A rotating roster of Southern and New Orleanian staples has kept this tiny, bustling space packed with Yanks for 25 years. The chalkboard menu lists the go-to jambalaya, a fiery stew packed with ham, chicken and sausage, alongside more ambitious entrées, like blackened or cornmeal-fried catfish. The always-packed weekend brunch—featuring bayou eats like andouille sausage–stuffed omelettes—draws a crowd, so be warned: The wait is more Noho than Nola.
Though named for a seaside NorCal town at the end of an unmarked road with notoriously reclusive residents, this Clinton Hill restaurant is far more welcoming with a redwood-paneled bar and bright white rafters. The husband-and-wife chef team behind the Williamsburg gastropub Allswell, Nate Smith and Sophie Kamin, bring the eclectic flavors of their home state of California with seafood-centric dishes with Mexican influences like the monkfish with ancho chiles or the Asian flavor of the pork belly with fermented black bean.
Siblings Leo and Oliver Kremer left the Bay Area to teach New Yorkers a thing or two about Cal-Mex cuisine. Their tiny East Village storefront specializes in San Francisco–style burritos—California’s perversely swollen, pico de gallo–drenched wonders. Try one stuffed with rice and beans, along with your choice of protein: carne asada (meaty grilled flap steak), locally raised, brined and grilled chicken, or porky, slow-cooked carnitas. Though the burrito is the star, other menu items make for worthy detours: The griddled quesadilla is a crisp, compact parcel of meat, melted Jack cheese and vibrant guacamole.
Wood-fired cooking arrives in Clinton Hill via this Italian-inspired tavern. Watch Jean Georges vet Justin Bazdarich work the flames at the log-fueled grill and oven as he dispatches smoke-kissed pizzas, steaks and seafood from an open kitchen. The Saint Louie is a love letter to Bazdarich’s father’s hometown: cut into squares, it's smothered with tangy San Marzano tomato sauce and molten Provel—a pungent, almost-blue-cheese-like mix of provolone, cheddar, Swiss and liquid smoke, born in St. Louis. It’s blanketed with plump nuggets of anisey homemade pork sausage, crisp-edged strips of soppresata and pickled peppers.
Midwest transplants and their hipster doppelgngers can find Jucy Lucys and cans of Milwaukee's Best at Burnside, a cozy tavern that mashes up heartland sensibilities with the 'hood's trademark DIY aesthetic. Instead of Vince Lombardi murals and trophy muskies on the wall, the three owners—including Wisconsin native Tim Miller—have crafted a sort of refined barnyard, with distressed gold-and-brown wallpaper and filament bulbs hanging from upside-down chicken feeders. We wouldn't mind if they dialed up the kitsch a bit (pond hockey on the patio?), but the easygoing spot is still a fine place to post up with your crew for the evening.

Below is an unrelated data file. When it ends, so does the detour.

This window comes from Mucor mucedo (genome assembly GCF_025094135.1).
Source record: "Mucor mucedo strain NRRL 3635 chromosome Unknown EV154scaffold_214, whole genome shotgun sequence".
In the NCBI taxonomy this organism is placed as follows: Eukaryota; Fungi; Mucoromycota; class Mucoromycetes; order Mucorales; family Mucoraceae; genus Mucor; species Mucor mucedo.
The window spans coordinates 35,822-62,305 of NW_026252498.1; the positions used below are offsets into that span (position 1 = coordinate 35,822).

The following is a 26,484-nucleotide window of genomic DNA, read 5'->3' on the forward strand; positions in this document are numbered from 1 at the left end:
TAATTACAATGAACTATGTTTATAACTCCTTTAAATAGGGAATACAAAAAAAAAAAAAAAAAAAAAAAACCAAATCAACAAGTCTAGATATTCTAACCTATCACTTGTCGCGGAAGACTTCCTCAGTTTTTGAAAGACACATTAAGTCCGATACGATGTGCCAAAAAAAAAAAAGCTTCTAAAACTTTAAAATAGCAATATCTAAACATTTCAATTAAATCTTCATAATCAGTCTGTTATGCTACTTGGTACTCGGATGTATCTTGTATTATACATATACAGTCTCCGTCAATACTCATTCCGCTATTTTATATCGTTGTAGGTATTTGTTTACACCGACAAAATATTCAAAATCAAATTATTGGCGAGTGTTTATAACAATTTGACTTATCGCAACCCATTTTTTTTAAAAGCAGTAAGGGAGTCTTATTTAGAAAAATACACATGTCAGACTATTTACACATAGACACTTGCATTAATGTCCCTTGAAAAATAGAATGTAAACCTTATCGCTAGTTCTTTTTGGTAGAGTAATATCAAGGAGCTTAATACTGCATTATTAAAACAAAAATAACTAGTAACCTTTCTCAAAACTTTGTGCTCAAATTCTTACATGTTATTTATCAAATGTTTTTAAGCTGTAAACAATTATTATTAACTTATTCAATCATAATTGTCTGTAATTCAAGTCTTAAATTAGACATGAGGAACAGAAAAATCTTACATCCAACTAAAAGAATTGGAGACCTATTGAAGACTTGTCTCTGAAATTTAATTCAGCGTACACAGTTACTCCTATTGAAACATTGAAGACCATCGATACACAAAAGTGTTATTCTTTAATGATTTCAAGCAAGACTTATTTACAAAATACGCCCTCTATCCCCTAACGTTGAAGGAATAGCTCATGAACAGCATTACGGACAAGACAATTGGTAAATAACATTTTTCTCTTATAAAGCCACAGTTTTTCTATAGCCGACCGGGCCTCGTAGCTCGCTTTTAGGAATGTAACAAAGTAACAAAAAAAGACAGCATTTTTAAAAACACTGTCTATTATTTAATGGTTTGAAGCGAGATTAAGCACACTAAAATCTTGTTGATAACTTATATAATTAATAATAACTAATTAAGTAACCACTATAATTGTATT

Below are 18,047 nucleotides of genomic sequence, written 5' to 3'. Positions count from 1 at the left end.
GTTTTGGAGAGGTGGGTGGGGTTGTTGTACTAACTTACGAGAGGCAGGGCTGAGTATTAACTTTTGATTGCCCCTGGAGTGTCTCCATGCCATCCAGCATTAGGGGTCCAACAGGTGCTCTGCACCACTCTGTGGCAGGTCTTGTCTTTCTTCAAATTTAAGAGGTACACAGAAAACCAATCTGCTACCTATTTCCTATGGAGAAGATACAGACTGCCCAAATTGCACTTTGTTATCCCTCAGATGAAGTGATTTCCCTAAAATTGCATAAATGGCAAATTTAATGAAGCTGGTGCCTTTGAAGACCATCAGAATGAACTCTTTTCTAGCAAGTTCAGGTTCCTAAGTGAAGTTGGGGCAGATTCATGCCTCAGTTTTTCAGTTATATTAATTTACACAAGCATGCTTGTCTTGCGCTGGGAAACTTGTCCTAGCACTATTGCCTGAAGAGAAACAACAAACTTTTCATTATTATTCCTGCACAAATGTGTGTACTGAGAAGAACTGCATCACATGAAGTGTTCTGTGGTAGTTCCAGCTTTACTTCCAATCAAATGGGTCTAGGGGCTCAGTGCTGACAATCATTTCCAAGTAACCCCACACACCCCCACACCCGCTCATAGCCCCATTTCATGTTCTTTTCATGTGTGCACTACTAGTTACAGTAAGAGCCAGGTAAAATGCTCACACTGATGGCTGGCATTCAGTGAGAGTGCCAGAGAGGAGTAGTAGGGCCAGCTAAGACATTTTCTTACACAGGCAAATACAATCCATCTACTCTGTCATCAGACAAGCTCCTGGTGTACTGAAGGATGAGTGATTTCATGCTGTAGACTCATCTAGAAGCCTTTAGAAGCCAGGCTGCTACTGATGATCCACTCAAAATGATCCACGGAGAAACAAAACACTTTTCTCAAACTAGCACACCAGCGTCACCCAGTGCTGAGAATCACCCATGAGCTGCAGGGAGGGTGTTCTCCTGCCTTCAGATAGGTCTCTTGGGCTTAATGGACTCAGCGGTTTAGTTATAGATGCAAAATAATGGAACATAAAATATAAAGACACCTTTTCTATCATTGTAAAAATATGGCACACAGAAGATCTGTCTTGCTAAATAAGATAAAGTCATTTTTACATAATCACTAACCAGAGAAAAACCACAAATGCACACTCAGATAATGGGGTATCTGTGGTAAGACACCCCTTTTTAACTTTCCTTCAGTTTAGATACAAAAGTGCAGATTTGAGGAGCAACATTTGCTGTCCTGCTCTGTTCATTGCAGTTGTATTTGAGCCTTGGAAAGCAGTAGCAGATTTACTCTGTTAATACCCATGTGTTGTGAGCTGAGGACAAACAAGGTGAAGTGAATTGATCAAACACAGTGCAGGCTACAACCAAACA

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In walking distance to the Barclay Center, Brooklyn’s Bella Gioia is reminiscent of an underground eating club I once saw on an episode of Anthony Bourdain: Parts Unknown. Weathered crates lined exposed brick, adding to the European charm and open kitchen. Bella Gioia’s 5-10pm dinnertime is ideal for the after work diner. make sure to watch the clock because the kitchen stops serving at 8:45pm and is subject to change daily. Our server worked the room like a ballerina touching each table with a welcoming energy. With Italian accent in tow she pronounced everything on the menu with authenticity, making me want to reach for my Rosetta Stone. The sharable arancini ($9) was rich and flavorful enough to stand alone, only to be enhanced by the four dipping sauces and our red wine. Entrées missed the mark on flavor, texture and temperature. Ravioli de Cacocciuli ($19) served artichoke two ways, filling and fried – the subtle flavor of the filling was bumped up by the salt level of the tomato crème and the fried artichoke topper should have its own place on the menu since it was so good, however the ravioli’s pasta was thick and lacked that melt-in-your-mouth feel. Speaking of lacking, the Scallopini al Marsala ($23) lacked heat – the veal and sauce were room temperature to touch and the creamy polenta was bland. Dessert was a delicious dense chocolate cake ($10) swirled with a passion fruit drizzle. Overall, Bella Gioia has potential and great service, but can lack in final det
Venue says: “Voted as one of the top 10 best Italian restaurants in Brooklyn, we invite you to come in and truly taste the difference of Sicily.”